Before you could plan, execute, and complete a project, you will hire a project manager to manage it. A project manager is considered to be a difficult position to fill. They require a wide swath of skills, from the knowledge of methodologies to achieve mastery in communication.
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Here are the 23 Best Interview Questions for the Project Manager:
1. What’s your background, professionally and personally?
It is considered crucial for getting a snapshot of the applicant for bringing their project manager resume into sharper focus. Knowing a bit about their life story could inform how they would respond to specific issues at work and whether they will fit into the corporate culture.
2. Have you worked in this industry before?
It is essential to know about the candidate’s experience in the PMP industry. If they don’t, it isn’t a game-closer. Much of project management is considered to be the same from industry to industry. Perhaps they will have strong skills relating to your industry, even if they wouldn’t have direct experience. However, if they have expertise in your field, that’s a plus point, so ask how those relevant projects would have panned out.
3. What was a challenging project, and how have you managed it?
This takes the conversation into both theoretical and practical aspects. You could observe how the person responded to real-life problems, which would help you determine how they would be managing the projects at your organization. This question would also provide a sense of the person, like how they will lead teams and deal with conflicts. By asking about a challenging project, you could observe how they would be acting when pushed to their limits and beyond.
4. What’s your style of leadership?
Talking about managing a project would inevitably lead you to the discussion of the style of leadership. There are going to be numerous ways to lead, and all have their pros and cons. Depending on the project, a project manager might have to pick and choose their leading style, ranging from a top-down approach to servant leadership.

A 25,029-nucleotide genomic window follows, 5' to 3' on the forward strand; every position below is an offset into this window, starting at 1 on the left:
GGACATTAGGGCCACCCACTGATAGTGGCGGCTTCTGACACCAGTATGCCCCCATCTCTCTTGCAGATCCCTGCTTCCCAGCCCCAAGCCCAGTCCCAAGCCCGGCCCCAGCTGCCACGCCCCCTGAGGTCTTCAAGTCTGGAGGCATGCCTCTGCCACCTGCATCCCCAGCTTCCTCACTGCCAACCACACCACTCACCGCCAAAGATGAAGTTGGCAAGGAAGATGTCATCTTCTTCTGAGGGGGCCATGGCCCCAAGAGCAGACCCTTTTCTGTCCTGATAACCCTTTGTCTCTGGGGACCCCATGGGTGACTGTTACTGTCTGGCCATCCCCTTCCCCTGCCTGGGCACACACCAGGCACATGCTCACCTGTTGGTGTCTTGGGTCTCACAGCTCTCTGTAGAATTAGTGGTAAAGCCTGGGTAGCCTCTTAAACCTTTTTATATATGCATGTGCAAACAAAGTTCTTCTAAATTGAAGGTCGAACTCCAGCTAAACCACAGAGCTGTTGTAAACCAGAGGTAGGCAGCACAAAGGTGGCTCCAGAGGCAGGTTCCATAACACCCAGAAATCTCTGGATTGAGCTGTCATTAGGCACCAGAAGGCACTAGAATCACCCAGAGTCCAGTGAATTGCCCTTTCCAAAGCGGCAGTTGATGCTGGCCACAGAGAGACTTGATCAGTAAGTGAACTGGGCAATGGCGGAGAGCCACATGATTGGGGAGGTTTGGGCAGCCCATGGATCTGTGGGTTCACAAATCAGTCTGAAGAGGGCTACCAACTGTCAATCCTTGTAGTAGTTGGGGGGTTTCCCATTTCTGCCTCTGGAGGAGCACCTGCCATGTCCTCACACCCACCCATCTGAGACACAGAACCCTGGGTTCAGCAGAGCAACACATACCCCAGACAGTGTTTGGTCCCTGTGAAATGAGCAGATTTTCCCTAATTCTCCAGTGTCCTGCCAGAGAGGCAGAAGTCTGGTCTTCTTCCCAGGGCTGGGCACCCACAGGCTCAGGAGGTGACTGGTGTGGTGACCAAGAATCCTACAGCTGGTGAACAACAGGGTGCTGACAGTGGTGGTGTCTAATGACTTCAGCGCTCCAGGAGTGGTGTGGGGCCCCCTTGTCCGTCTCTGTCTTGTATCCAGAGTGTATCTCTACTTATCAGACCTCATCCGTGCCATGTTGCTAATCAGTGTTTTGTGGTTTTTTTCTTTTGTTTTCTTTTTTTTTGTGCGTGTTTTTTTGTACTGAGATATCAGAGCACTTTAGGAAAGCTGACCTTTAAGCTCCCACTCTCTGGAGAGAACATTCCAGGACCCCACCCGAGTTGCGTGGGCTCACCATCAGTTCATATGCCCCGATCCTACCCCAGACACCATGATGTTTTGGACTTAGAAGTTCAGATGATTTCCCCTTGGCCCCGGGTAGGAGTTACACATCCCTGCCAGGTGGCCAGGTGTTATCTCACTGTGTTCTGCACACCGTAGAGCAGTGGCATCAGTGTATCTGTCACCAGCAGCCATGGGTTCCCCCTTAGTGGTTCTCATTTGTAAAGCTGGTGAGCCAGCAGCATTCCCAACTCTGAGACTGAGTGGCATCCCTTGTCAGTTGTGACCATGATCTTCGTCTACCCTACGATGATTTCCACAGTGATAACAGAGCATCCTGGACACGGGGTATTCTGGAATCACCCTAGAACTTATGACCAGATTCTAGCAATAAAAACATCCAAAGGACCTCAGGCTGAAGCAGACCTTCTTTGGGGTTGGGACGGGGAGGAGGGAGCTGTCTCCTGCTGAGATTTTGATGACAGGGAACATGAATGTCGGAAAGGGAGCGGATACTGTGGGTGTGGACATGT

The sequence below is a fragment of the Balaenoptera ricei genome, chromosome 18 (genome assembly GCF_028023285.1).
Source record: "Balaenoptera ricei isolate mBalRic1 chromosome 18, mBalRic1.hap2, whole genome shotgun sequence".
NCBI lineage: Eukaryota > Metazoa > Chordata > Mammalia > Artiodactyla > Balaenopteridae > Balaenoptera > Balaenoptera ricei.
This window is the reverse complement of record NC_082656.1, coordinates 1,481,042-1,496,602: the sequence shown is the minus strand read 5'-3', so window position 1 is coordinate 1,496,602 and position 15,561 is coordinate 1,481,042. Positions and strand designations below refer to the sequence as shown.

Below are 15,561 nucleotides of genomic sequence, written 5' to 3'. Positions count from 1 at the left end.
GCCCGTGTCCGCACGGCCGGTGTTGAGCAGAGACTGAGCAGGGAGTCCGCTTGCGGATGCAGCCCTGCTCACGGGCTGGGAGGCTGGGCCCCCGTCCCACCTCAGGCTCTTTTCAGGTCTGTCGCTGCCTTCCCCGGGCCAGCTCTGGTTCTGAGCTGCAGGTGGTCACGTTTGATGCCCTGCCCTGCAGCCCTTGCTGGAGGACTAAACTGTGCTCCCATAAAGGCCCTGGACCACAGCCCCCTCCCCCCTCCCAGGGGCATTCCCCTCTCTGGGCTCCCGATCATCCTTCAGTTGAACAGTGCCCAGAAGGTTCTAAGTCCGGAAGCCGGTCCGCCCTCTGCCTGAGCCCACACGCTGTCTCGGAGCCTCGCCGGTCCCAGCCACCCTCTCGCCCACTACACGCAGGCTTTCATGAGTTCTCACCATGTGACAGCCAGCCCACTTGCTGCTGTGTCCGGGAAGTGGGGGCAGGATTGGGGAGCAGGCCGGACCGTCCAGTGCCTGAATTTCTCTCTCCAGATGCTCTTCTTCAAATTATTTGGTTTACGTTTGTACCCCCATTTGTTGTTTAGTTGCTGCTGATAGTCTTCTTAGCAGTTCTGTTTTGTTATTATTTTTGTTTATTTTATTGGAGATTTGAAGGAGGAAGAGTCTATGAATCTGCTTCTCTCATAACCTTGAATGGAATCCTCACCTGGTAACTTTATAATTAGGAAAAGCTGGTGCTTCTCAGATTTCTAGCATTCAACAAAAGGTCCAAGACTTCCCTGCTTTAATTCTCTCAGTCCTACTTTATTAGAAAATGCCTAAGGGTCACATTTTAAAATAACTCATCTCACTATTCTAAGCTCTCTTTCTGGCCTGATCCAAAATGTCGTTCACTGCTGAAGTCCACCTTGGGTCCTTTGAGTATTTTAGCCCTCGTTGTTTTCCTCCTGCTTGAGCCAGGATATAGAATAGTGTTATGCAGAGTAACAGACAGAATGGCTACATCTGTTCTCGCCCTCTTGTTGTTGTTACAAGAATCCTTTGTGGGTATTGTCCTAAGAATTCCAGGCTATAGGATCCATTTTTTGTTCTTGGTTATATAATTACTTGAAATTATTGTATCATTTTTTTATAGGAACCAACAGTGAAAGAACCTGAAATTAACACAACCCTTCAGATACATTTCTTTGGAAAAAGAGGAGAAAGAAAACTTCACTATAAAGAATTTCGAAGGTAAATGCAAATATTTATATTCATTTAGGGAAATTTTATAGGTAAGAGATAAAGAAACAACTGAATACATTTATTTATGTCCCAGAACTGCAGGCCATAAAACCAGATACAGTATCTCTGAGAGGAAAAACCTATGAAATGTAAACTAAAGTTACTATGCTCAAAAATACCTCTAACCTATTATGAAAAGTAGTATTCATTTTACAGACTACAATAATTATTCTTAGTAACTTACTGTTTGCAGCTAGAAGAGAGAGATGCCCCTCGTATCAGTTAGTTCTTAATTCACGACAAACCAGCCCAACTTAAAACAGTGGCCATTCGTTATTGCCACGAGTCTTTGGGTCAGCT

5. What’s your style of communication?
This is another classic question that is going to directly stems from asking about managing projects as well as leadership. A project manager is nothing if he or she lacks the skills of an effective communicator. They require being able to speak to team members, vendors, stakeholders, etc. Each group will need a slightly different approach. Stakeholders want broad strokes, while teams would require more detail. If a project manager couldn’t communicate, it is believed to be doomed before it has begun.
6. When do you know the project is going off-track?
Every project hits an obstacle along the way, but not every project manager would be aware of that delay until it would have more pronounced or even beyond repair. The ability to monitor and track a project’s progress and tell immediately when it isn’t meeting the benchmarks you would be setting in the planning phase is perhaps the project manager’s essential duty.
7. If the project isn’t adhering to a schedule, how will you get it back on track?
Knowing that a project is not following its schedule is only as important as gaining the project back on track. Once a project manager is aware of the discrepancy between the actual progress and the planned progress, what steps do they take to get the project back on time without endangering the enterprise? Any project manager worth hiring would be able to answer this with practical specifics. On these types of questions, it is considered the best to reply with the STAR method.
8. What’s your ideal project?
The ideal project is considered to be the one that you would be hiring for, of course! But seriously, you should focus on trying to get them to answer honestly. It would let you know what sort of projects they have the preference to work on. In doing so, you would get a better feel about the types of work that excites them and might be even what they are excelling at. This could help you place the project manager with the correct project or help them with the adaptation required to the project you would be hiring them for managing.
9. Do you procure any budget management experience?
It would be able to help in drilling down into specific experiences. Naturally, if the candidate will have particular skills, they would be briefly sketched in the resume. Still, here would be your opportunity to get a more profound sense of where they would be standing in terms of budget management. Project managers are also considered to be planners. They lead and schedule teams for success. But as there would often be involvement of money, they better know about handling the budget.
10. Have you managed remote teams as well as outsourced resources?
Not all projects are going to be executed under one roof. With more dynamic project management tools and a global workforce to choose from, many project managers might never get a chance to meet the members of their team, at least in the real world. Then there would be the necessary resources that would be outsourced, including different management techniques than when working along with employees. Knowing how they will manage people and resources could be a crucial point in deciding for hiring or not to hire.
So, these were some of the best project manager interview questions. If you wish to learn more regarding it, you must gain the SPOTO PMP Exam Dumps and achieve your dream of being certified with PMP.